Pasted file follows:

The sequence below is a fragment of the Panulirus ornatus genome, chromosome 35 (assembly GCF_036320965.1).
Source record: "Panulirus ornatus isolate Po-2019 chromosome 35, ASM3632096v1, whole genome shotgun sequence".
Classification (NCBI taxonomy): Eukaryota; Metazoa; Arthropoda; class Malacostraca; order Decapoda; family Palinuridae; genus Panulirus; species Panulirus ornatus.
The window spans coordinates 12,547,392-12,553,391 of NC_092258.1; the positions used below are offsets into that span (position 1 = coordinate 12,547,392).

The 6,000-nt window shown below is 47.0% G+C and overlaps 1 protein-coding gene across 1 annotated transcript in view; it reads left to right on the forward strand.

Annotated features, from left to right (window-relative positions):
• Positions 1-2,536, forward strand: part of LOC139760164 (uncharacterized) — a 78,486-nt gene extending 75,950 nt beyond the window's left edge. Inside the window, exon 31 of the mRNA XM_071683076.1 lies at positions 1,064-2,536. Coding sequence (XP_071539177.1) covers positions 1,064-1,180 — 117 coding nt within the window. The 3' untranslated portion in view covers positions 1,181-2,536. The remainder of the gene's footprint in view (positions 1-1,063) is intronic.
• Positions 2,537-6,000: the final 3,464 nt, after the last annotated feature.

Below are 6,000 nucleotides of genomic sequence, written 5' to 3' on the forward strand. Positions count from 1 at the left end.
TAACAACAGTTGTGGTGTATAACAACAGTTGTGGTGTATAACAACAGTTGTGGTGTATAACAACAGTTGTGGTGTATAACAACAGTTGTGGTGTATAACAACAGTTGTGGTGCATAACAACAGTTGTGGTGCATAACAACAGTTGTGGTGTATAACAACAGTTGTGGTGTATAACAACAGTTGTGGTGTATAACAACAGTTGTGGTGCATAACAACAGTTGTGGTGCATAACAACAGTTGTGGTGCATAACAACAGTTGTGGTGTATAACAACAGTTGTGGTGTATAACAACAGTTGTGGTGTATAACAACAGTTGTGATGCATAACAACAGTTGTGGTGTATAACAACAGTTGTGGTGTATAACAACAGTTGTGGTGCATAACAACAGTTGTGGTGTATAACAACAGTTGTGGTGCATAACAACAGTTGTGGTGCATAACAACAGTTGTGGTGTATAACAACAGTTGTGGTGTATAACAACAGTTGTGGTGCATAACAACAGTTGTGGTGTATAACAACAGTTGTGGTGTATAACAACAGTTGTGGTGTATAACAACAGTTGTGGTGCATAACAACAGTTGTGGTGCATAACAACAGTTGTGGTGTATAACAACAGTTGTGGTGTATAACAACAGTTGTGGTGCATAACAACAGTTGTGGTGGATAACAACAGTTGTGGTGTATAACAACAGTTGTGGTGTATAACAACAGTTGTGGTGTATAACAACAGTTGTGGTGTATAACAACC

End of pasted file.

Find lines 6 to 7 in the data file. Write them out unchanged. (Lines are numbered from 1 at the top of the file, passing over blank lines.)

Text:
Annotated features, from left to right (window-relative positions):
• Positions 1-2,536, forward strand: part of LOC139760164 (uncharacterized) — a 78,486-nt gene extending 75,950 nt beyond the window's left edge. Inside the window, exon 31 of the mRNA XM_071683076.1 lies at positions 1,064-2,536. Coding sequence (XP_071539177.1) covers positions 1,064-1,180 — 117 coding nt within the window. The 3' untranslated portion in view covers positions 1,181-2,536. The remainder of the gene's footprint in view (positions 1-1,063) is intronic.